National School Choice Week showcases the various options in Georgia

On Thursday about 50 students who attend the virtual Georgia Cyber Academy (GCA) toured the Bradley Observatory at Agnes Scott College in Decatur.

But this was no ordinary field trip. Temperatures were in the 40s, and students wore large yellow scarves with “National School Choice Week” inscribed upon them. GCA officials planned Thursday’s trip to Decatur as a way to celebrate educational choice policies.

At the observatory, students learned how the planets in our solar system align with the sun. The parents who accompanied them explained how Georgia Cyber Academy, a public charter school that serves kindergartners through 12th-graders, is a better alternative to a traditional brick and mortar public school and aligns with their values. 

Among the parents was Latisha Longino, whose 12-year-old son Solomon attends GCA’s sixth grade. Longino said she and her family are Christians. The other GCA students, she went on to say, won’t influence her son to participate in drugs or sex as a brick-and-mortar public school might. 

“At first, I enrolled my son because of the pandemic. I did not want my child to attend public school because I did not want him to get sick,” Latisha Longino said. 

“Now [I keep him there] because of the curriculum and because of the resources that they provide.”

The school, for example, teaches Solomon discipline and how to control his emotions.

“From the very beginning, Solomon has shown me how independent he is and how self-reliant he is,” Latisha Longino said. 

“I never would have seen that if it wasn’t for him being enrolled in the school program. I am thankful and have nothing but praises for the school. I hope for him to be here until high school.”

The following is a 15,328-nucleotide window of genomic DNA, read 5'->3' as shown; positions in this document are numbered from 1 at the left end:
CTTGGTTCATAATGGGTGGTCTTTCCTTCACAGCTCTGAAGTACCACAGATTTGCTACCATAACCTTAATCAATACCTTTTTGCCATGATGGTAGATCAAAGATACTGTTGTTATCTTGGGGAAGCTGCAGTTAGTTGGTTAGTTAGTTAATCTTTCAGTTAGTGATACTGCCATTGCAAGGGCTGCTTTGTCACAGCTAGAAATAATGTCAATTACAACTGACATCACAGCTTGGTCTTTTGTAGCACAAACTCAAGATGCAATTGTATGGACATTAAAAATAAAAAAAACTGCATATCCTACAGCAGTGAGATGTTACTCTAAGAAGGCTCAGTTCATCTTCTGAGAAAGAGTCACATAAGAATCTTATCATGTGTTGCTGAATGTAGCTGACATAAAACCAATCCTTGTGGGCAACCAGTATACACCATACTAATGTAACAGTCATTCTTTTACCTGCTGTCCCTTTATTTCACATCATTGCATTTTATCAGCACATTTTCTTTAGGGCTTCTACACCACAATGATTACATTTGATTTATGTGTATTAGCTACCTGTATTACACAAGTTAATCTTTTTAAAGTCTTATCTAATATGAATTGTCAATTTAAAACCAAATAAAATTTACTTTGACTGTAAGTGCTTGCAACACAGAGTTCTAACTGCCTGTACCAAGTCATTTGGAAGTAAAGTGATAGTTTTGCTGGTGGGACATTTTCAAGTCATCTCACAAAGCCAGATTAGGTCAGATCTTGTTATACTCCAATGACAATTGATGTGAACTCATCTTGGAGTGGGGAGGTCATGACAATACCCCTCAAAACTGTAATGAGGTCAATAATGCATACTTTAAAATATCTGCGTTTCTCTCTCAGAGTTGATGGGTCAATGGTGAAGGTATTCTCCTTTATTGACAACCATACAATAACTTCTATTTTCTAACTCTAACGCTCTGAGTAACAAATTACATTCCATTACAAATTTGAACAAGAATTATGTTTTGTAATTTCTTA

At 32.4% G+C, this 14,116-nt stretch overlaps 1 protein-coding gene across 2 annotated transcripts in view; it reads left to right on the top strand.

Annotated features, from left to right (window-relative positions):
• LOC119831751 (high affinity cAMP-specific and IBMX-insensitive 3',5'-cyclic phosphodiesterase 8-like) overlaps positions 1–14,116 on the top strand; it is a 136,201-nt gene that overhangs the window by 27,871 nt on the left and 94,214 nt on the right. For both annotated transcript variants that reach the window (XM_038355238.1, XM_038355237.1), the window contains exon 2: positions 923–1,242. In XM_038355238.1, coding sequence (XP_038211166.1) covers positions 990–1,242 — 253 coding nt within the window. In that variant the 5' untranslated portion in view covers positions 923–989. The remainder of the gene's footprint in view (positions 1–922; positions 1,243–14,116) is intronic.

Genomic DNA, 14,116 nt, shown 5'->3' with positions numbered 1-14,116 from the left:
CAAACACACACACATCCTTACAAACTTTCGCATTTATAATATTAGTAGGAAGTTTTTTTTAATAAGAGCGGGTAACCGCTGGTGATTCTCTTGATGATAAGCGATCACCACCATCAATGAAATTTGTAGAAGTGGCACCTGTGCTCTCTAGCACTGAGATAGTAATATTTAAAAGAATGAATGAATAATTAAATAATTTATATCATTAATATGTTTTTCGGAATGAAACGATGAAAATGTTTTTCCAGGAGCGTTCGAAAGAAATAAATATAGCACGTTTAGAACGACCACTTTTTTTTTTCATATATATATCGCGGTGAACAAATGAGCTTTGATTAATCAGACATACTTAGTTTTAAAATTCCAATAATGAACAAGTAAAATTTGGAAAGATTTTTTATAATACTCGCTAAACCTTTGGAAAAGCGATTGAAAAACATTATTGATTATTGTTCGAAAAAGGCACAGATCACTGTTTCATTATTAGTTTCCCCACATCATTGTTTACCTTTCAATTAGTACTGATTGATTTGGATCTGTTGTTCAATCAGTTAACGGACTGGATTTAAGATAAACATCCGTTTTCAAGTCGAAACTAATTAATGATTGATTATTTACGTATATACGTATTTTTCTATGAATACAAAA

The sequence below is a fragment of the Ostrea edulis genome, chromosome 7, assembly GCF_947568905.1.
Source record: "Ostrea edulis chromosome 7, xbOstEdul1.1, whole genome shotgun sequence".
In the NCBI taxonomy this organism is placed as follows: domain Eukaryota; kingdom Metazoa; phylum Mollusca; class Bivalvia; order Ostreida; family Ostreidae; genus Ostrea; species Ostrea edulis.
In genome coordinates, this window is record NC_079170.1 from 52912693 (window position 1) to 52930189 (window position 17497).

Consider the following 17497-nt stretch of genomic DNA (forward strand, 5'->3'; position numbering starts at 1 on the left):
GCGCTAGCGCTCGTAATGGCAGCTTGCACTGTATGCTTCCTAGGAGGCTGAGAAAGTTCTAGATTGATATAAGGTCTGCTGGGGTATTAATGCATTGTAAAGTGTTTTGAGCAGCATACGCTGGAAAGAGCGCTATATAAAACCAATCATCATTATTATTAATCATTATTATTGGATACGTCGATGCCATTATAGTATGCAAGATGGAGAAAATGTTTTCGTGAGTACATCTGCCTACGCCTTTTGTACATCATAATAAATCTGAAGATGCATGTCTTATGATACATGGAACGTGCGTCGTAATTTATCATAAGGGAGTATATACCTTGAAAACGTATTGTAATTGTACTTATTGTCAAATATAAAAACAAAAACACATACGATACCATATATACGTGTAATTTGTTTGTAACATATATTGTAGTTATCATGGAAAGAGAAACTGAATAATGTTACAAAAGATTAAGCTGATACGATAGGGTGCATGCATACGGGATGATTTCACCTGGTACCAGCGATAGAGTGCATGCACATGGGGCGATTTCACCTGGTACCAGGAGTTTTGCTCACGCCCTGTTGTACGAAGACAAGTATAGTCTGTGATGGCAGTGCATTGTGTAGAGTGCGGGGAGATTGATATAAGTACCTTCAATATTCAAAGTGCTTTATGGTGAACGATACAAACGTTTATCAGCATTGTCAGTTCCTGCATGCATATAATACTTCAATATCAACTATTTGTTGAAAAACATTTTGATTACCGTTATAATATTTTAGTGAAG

GCA spokeswoman Tonette Price said the school, which, again, is public and does not charge tuition, serves students in almost all of Georgia’s 159 counties. GCA started in 2007 and currently has about 9,000 students, she said.

“We were a virtual school before virtual became cool,” Price said.

“Everything that a brick-and-mortar student would get, our students get. This is the same funding that a public school would get.”

GCA student Jakhi Walker, who is 10 and enrolled in the fourth grade, said his virtual GCA homeroom class begins at 8 a.m. Math, science, English Language Arts and social studies courses take up the rest of the day. And on Wednesdays, he takes art and physical education (PE).

How does he take PE if he’s learning virtually?

“They do a physical and a little workout. They show us videos of how to exercise,” Jakhi said.

“And you can do the exercises as long as you have enough space [where you are].”

Whatever the subject, Price said every child learns differently.

“Even if you have four different kids, if they learn differently then find the best space for them. Do it in the way that makes the most sense for that child,” Price said.

“Never put everybody in the same thing because it is the easiest thing. Do the best thing for your child.”

Any student, Price said, can apply to GCA, but the school does cap the number of students per grade.

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